# 20:

The words you use to pray do not matter.
The connection you make is everything.



~ Russ Allison Loar
© All Rights Reserved

# 111:

I am skeptical of any advice
that contains the words: “You must . . .”



~ Russ Allison Loar
© All Rights Reserved

# 56:

Some questions don’t deserve to be answered.


~ Russ Allison Loar
© All Rights Reserved





Flying














I  can’t remember the first time I dreamed of flying.
But oh how natural it seemed, like becoming my true self once again, unrestricted by gravity. No more up and down, just here and there. Each altitude a sovereign space.


I was flying,
Swift and sure
With the lift of a hand,
A miracle on demand.

But more than the addictive bliss
Of flight,
Or the intoxication
Of height,
I was most proud
Of my position above the crowd,
Most proud
And most alone.
I was the only one.

Out of loneliness I descended,
And flew closely by,
Urging all to try.

But not one would leave the ground,
So sadly I ascended
And flew once more above them,
Unnoticed,
Without sound.


I flew over yellow gold meadows, lifetimes of oceans and mountains, lakes and forests, sometimes above the clouds and sometimes skimming the surface of the water.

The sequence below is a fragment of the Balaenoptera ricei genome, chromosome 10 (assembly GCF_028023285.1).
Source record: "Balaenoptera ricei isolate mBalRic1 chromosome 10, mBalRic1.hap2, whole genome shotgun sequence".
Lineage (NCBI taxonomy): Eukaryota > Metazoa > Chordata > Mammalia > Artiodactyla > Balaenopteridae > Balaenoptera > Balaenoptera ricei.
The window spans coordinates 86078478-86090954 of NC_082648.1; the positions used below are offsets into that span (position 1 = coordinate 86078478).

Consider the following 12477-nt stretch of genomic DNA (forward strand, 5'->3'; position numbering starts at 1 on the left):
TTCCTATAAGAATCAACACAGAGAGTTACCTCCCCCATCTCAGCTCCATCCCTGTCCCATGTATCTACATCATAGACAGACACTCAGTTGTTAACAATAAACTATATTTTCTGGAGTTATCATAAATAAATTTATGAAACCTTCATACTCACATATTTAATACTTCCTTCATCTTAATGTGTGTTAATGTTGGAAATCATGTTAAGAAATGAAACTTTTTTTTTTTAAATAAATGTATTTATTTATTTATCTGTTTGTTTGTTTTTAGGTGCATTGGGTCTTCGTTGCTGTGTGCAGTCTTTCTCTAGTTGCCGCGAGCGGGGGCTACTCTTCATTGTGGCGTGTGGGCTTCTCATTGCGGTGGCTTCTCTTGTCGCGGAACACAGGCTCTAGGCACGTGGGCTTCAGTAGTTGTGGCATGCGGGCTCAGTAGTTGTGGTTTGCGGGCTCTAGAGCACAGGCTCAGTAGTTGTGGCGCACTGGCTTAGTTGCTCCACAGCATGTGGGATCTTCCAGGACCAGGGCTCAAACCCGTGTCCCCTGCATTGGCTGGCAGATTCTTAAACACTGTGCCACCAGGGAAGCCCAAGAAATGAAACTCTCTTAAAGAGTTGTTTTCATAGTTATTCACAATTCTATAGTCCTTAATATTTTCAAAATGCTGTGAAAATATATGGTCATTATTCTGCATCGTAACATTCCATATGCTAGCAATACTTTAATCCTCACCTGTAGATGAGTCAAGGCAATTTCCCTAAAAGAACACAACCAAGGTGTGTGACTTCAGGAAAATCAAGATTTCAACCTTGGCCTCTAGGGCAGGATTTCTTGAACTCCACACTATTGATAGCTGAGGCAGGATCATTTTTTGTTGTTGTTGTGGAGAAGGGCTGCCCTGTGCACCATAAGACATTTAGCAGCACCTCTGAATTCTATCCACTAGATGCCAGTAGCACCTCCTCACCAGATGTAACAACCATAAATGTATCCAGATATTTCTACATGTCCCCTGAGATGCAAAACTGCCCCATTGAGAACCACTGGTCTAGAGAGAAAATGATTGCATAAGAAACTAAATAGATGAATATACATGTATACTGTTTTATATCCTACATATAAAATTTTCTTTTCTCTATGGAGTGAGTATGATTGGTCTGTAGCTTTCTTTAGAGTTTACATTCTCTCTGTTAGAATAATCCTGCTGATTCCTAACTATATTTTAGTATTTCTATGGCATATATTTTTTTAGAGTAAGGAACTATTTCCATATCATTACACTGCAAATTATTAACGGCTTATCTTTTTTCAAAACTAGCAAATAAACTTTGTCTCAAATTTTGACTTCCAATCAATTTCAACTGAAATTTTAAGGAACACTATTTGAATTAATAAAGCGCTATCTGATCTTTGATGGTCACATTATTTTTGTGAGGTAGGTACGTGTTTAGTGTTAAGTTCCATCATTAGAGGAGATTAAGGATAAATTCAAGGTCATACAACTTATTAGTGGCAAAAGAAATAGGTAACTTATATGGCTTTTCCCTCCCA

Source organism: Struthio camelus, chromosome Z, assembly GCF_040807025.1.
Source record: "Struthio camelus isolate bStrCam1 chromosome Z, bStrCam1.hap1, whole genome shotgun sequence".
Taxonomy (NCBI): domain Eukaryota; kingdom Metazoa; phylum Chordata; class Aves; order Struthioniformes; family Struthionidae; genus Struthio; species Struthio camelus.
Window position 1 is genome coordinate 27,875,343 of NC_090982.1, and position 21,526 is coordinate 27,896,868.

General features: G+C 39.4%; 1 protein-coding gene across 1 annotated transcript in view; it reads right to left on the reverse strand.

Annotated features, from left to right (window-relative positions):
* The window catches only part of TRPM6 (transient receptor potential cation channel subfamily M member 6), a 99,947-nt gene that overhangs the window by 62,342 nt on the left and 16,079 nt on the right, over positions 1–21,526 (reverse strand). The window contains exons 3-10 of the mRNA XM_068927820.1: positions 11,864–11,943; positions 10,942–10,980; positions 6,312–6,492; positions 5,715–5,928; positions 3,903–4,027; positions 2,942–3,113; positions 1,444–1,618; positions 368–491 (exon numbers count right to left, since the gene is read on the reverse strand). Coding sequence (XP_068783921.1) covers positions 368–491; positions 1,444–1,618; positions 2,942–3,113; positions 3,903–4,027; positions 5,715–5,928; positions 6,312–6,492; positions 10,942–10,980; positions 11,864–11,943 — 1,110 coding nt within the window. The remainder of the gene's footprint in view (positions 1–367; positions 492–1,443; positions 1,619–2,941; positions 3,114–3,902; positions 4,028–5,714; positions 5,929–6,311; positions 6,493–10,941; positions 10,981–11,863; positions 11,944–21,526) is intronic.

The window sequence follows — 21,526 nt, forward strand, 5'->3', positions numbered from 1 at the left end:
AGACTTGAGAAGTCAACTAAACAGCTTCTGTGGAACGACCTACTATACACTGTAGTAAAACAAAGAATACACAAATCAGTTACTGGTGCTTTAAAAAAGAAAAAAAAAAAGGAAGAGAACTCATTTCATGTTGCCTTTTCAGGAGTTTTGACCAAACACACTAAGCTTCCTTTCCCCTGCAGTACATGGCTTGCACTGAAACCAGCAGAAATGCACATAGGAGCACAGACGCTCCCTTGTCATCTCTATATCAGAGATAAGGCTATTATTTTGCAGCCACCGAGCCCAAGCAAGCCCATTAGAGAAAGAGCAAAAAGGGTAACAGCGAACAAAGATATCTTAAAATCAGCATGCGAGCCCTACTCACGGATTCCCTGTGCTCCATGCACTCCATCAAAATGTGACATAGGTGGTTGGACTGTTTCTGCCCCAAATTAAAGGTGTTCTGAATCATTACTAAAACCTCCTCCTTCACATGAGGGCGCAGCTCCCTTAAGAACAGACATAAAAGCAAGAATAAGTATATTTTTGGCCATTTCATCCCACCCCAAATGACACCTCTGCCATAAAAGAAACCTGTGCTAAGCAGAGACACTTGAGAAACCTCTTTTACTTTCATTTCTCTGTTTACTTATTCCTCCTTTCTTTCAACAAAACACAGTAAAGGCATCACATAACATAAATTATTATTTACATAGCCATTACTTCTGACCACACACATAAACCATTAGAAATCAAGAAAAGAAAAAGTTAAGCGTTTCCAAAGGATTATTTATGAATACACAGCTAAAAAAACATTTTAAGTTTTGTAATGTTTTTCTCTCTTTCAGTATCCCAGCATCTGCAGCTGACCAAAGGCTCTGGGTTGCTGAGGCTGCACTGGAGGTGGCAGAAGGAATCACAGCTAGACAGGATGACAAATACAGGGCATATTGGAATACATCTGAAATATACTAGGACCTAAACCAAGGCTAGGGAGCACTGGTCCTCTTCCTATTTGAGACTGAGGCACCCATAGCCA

Then I started flying closer to the ground in some of my dreams, more like hovering. I’d be walking down a city sidewalk and then lift slightly off the ground and slide along like a sailboat in a strong wind gliding over the water, angling my body in order to change speed and turn, like a freefall, only sideways.

In some dreams I felt possessed by the need to demonstrate this remarkable ability to others. I would be in a crowded room and lift myself up off the ground about three feet or so. It felt like something akin to proving that God is real and manifest in our everyday lives, proving that miracles are within our power. "Behold!" I would declare.

But in these dreams no one thinks my flying is remarkable. They are always busily engrossed in day-to-day activities and seem not to notice -- not to care.

When I awaken it takes me a while to realize I can’t fly. When I was younger I’d actually try to reach that certain mechanism in the back of my brain that could lift me off the ground, but alas, it never worked. I could not defeat gravity. Perhaps there are other ways.








~ by Russ Allison Loar
~ Scene #19 by Cristian René
© All Rights Reserved

# 116:

It’s hard to feel melancholy about the present, yet we must treasure the present as much as we revere the past, for the present is where we live.


~ Russ Allison Loar
© All Rights Reserved

# 100:

You don’t have to own what you think.


~ Russ Allison Loar
© All Rights Reserved

# 86:

The butterfly does not miss being a caterpillar.


~ Russ Allison Loar
© All Rights Reserved

# 113:

When “follow your dream” isn’t working out,